Former Health Secretary Patricia Hewitt has controversially called for a public inquiry to consider legalising assisted suicide, during a debate in the House of Commons.
She called for a Royal Commission to examine the issue. A Royal Commission is a public inquiry set up by the Government with substantial powers of investigation.
Miss Hewitt’s call follows the publication last month of prosecution guidelines which state that people are unlikely to be prosecuted for assisting a suicide if they are “motivated by compassion”.
But when the guidelines were issued, it was made clear that assisted suicide remains illegal.
Miss Hewitt’s call for “a Royal Commission – an independent inquiry of that stature” to consider changing the law was made during an Adjournment Debate last night.
Miss Hewitt, who is a patron of pro-euthanasia campaign group Dignity in Dying, added: “If I am ever faced with the diagnosis of a terminal illness, I don’t know what choice I would make for myself.
“But I do know that I want that choice.”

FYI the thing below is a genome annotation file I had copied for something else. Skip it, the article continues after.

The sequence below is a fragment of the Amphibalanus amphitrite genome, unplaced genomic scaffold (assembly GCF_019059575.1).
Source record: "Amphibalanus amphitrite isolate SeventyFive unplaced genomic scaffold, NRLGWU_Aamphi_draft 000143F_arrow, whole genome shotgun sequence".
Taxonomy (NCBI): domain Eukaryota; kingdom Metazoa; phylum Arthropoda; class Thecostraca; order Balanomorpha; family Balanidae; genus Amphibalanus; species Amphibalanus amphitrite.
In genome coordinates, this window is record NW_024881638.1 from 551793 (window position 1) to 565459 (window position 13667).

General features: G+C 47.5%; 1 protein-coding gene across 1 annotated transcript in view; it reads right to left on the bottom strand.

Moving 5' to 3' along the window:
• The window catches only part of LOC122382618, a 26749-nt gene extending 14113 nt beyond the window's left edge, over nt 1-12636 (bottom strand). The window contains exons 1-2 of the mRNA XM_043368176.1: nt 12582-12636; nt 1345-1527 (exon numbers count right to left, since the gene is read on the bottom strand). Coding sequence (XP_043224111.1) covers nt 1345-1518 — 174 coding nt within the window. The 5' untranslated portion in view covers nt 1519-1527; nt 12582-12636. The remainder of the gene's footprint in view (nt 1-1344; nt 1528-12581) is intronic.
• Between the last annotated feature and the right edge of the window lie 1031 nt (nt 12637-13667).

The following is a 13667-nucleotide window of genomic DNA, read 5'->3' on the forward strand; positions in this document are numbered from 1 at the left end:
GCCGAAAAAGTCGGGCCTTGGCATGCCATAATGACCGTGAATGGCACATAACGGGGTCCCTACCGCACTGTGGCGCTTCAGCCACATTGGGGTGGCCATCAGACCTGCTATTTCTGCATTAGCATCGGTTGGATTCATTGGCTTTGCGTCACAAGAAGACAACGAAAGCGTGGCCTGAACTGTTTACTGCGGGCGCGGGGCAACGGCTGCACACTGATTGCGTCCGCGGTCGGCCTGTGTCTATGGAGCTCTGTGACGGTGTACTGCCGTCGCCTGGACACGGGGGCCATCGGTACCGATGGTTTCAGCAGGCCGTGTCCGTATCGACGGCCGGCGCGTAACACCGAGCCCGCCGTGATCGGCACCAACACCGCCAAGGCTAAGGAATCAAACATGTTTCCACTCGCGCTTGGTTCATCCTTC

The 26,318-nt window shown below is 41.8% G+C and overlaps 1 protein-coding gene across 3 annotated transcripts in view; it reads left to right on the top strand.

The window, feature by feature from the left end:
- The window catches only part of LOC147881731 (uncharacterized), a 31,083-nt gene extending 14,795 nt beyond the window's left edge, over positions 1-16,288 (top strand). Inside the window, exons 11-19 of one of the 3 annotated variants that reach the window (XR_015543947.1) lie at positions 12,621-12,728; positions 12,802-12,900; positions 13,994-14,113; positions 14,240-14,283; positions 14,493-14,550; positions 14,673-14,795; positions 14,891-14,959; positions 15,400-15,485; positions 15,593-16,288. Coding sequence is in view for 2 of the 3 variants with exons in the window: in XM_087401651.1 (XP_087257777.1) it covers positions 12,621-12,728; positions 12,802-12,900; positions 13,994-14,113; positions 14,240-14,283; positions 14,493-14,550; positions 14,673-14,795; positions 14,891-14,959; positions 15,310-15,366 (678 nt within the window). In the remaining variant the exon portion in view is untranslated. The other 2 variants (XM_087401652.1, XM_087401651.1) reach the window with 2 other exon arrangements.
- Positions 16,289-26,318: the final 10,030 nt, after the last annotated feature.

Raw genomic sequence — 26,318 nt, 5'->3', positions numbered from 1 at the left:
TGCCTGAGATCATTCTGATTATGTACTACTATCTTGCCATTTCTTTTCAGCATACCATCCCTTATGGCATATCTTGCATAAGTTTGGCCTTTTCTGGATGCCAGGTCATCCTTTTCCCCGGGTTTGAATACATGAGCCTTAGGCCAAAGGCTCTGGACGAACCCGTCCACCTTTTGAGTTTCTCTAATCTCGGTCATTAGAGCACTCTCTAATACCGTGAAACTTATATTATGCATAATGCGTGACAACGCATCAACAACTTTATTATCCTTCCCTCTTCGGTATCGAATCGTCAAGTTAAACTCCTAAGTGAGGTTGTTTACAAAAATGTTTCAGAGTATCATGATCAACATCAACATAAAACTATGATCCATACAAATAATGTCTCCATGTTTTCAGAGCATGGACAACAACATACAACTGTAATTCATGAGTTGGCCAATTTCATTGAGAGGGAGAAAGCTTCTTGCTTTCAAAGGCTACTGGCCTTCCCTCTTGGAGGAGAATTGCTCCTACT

However, this new call for a change in the law is likely to cause further alarm among pro-life and disability groups who already feel let down by the new guidance on assisted suicide prosecutions.
Dr Peter Saunders, of the Care Not Killing alliance, has criticised the guidance, saying: “Anyone who takes part in an assisted suicide is going to claim they were acting out of compassion. The only witness who really knows will be dead.”
And Richard Hawkes, chief executive of disability charity Scope, said: “Many disabled people are frightened by the consequences of these new guidelines and with good reason.”
Earlier this week it was revealed that the Dutch Parliament is set to debate allowing elderly people who “consider their lives complete” to have non-doctors assist them in their suicide.
Holland has already legalised euthanasia for terminally ill people, and last year there were around 2,500 cases of people dying under the law.
But this new move comes as a result of pro-euthanasia group Of Free Will attracting over 100,000 signatures to proposals which include allowing non-doctors to administer lethal drugs.